Cybersecurity mistakes can lead to all kinds of issues, and they’re often caused by well-meaning employees. According to SecurityIntelligence.com, almost two-thirds of data breaches start from mistakes, not an intent to cause harm.
Don’t worry. We’ve got you covered: we’ve compiled 6 of the most common cybersecurity mistakes that lead to data breaches, ransomware attacks, and disruptions in productivity – and how to stop these problems before they start.
1) Using the Same Password – Everywhere
We’ve all been there: we want to sign into our social media, banking, and business accounts quickly, so we choose and repeatedly use easy-to-remember passwords across multiple channels. However, weak passwords are how most hackers access your private data.
“We’ve seen as many as 60-80 websites stored on people’s computers with the same password in our security scans. If one site gets hacked, and that password is now available on the dark web, people buy those lists and guess that password on every site you go to,” EDC Founder and CEO Scott Lavergne said.
“Weak passwords, not changing passwords, using the same passwords for multiple things or not turning on two-factor authentication are where most hacks come through for sure,” Scott said.
2) Using Obvious Passwords
Another password mistake is one we all make: using easily accessible information form passwords.
“Using personal information for your password, like a pet’s name, relevant birthdays –things people can gleam from social media accounts, especially if you don’t have two-factor authentication turned on – is a common tool to guess your password,” Scott said.
- How to Solve Your Password Problems
According to Scott, you can prevent password problems by having a good password manager, which is easy to use. “You click one button fills in the password, so it only feels like you’re doing one thing because the password manager is handling it for you.”
Scott is a fan of this article from Medium on how changing passwords can change your life, which has additional tips.
- Don’t know where to start when it comes to password protection? EDC is happy to help. We’ll conduct security scans to see where you’re vulnerable and help you strategize how to safeguard sensitive data.
3) Not Updating Software
What’s worked before may not work again: and not updating your once-safe software makes you vulnerable to online threats.
“You may buy the software, but there are no longer patches or security for it – like Windows Server 2022, which is about to go end of life,” Scott said.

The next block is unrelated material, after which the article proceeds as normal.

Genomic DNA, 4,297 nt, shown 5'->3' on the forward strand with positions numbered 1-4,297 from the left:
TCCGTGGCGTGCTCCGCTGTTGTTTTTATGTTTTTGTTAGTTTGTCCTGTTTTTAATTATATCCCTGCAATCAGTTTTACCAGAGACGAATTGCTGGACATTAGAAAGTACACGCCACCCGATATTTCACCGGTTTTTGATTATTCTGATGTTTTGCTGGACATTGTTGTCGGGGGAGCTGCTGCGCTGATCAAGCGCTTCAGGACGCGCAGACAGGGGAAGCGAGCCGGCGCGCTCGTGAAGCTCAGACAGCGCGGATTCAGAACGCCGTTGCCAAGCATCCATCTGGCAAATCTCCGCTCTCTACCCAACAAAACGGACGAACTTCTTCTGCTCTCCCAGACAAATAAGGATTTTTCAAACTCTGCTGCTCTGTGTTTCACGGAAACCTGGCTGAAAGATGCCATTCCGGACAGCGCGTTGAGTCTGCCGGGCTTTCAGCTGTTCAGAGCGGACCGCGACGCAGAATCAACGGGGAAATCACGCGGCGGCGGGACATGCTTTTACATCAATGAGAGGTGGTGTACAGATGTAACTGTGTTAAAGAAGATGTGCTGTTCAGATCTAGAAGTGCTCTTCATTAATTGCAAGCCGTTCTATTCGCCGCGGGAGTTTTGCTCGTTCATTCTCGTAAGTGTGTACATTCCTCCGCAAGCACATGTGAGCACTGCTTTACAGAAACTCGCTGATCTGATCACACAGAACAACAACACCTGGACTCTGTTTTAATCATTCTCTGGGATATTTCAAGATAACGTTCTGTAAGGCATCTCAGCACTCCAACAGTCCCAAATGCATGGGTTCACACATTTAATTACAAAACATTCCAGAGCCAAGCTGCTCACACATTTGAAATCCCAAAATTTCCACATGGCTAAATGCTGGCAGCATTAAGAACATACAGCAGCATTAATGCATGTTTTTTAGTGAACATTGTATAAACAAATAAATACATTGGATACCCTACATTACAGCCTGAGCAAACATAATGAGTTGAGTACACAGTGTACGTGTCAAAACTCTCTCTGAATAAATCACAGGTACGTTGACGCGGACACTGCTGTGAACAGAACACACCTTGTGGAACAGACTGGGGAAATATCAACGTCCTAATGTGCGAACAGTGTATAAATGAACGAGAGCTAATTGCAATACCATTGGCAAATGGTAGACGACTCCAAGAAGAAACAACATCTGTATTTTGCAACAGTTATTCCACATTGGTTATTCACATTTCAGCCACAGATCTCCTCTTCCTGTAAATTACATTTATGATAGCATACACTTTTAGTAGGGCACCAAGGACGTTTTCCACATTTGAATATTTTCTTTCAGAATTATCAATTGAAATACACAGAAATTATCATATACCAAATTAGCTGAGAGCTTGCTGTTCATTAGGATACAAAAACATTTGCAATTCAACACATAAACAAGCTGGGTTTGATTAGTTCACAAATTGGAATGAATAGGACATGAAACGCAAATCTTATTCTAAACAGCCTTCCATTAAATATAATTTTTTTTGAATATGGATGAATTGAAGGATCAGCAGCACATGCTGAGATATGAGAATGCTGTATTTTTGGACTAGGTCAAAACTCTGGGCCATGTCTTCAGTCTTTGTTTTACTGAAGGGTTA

This isn’t just a problem for Microsoft users. “For iPhones and Macs, after a while, it won’t let you install the latest operating system,” Scott said. “When a computer is pushing 10 years old, Apple doesn’t support the new iOS.”
- Implementing Software Solutions
The safest bet to protect things like office documents is to keep your software updated. You’ll need to go a step beyond antivirus protection.
- At EDC, we’ll assess your software to check for updates and make sure you have updated patches to minimize disruptions. EDC will access business-specific software you need, so you never have to question if you’re software is outdated.
4) Not Utilizing Encryption
What’s the number 1 thing to protect against phishing? Encryption.
When your passwords are encrypted, they’re scrambled so it is unreadable or unusable by hackers. This protects your password when it’s sitting in a server.
“Be careful with your decryption key, and make sure it’s stored in safe space,” said Scott. “If you turn on encryption and your laptop dies, and you don’t have a decryption key, you won’t have access to any files.”
You just don’t want to save encrypted passwords in places like Google Docs, which can be open to anyone with the link without proper privacy settings.
- At EDC, we have software to protect you, so our customers don’t have to manually turn on encryption.
5) Falling for Email Scams
Email scams look more convincing these days, and your data is at risk with just one click.
“Email phishing causes 91% of hacks,” Scott said. “One in 5 people will fall for a phishing email.”
Be careful when opening received messages. Check to see if the domain name is misspelled, or if the domain name does not match a familiar-looking email account.
- Now sure how vulnerable you are? EDC can run security scans with our vulnerability assessment.
6) Not Protecting Tax Return Info
Many people complete tax forms and other documents with sensitive information online.
“Check stubs and make sure your SSN isn’t on it,” Scott said. “It’s hard to say on individual level but check the stubs for anything with a PII (personally identifiable information) and make sure it’s safe.”
One more tip from Scott: “Don’t put passwords in a Text doc on your computer. Those are easily scooped.”
Protect PII by saving information like bank logins with two-factor authentication and review old documents and data to parse out what you need – and what you don’t.
We hope these tips raised some awareness on how to avoid common cybersecurity mistakes. When you’re ready to elevate your IT, EDC will be here for you if and when you need us.
To learn more about EDC visit EDCNOW.com, or to schedule a free consultation on how we can help with your IT needs, call us at: 337.235.7741 in Lafayette or 504.322.3622 in Baton Rouge.